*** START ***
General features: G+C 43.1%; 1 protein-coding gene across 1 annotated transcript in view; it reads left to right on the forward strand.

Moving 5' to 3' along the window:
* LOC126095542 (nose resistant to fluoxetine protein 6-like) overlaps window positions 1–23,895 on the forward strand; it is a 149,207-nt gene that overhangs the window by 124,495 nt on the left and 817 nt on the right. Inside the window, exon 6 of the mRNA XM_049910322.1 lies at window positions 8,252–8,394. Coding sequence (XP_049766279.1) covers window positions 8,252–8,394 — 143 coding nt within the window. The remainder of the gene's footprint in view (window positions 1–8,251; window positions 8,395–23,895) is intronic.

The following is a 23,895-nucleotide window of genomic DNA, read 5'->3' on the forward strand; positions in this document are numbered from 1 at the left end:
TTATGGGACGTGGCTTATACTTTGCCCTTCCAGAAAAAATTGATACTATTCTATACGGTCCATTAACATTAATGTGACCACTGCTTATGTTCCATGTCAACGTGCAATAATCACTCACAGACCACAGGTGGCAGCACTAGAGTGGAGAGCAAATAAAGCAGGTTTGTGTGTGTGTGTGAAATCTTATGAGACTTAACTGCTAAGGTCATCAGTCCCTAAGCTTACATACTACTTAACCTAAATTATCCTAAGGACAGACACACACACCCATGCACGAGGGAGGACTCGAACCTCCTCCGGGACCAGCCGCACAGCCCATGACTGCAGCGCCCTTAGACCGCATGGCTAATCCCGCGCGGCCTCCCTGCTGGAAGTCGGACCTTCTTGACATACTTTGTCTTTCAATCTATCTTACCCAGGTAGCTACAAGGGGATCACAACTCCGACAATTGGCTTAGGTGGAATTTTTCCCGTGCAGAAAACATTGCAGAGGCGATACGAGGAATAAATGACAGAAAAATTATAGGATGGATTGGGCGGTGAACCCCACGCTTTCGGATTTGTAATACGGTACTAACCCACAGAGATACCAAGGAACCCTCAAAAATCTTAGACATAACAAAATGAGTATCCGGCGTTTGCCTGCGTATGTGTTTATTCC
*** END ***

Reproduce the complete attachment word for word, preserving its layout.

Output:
General features: G+C 43.1%; 1 protein-coding gene across 1 annotated transcript in view; it reads left to right on the forward strand.

Moving 5' to 3' along the window:
* LOC126095542 (nose resistant to fluoxetine protein 6-like) overlaps window positions 1–23,895 on the forward strand; it is a 149,207-nt gene that overhangs the window by 124,495 nt on the left and 817 nt on the right. Inside the window, exon 6 of the mRNA XM_049910322.1 lies at window positions 8,252–8,394. Coding sequence (XP_049766279.1) covers window positions 8,252–8,394 — 143 coding nt within the window. The remainder of the gene's footprint in view (window positions 1–8,251; window positions 8,395–23,895) is intronic.

The following is a 23,895-nucleotide window of genomic DNA, read 5'->3' on the forward strand; positions in this document are numbered from 1 at the left end:
TTATGGGACGTGGCTTATACTTTGCCCTTCCAGAAAAAATTGATACTATTCTATACGGTCCATTAACATTAATGTGACCACTGCTTATGTTCCATGTCAACGTGCAATAATCACTCACAGACCACAGGTGGCAGCACTAGAGTGGAGAGCAAATAAAGCAGGTTTGTGTGTGTGTGTGAAATCTTATGAGACTTAACTGCTAAGGTCATCAGTCCCTAAGCTTACATACTACTTAACCTAAATTATCCTAAGGACAGACACACACACCCATGCACGAGGGAGGACTCGAACCTCCTCCGGGACCAGCCGCACAGCCCATGACTGCAGCGCCCTTAGACCGCATGGCTAATCCCGCGCGGCCTCCCTGCTGGAAGTCGGACCTTCTTGACATACTTTGTCTTTCAATCTATCTTACCCAGGTAGCTACAAGGGGATCACAACTCCGACAATTGGCTTAGGTGGAATTTTTCCCGTGCAGAAAACATTGCAGAGGCGATACGAGGAATAAATGACAGAAAAATTATAGGATGGATTGGGCGGTGAACCCCACGCTTTCGGATTTGTAATACGGTACTAACCCACAGAGATACCAAGGAACCCTCAAAAATCTTAGACATAACAAAATGAGTATCCGGCGTTTGCCTGCGTATGTGTTTATTCC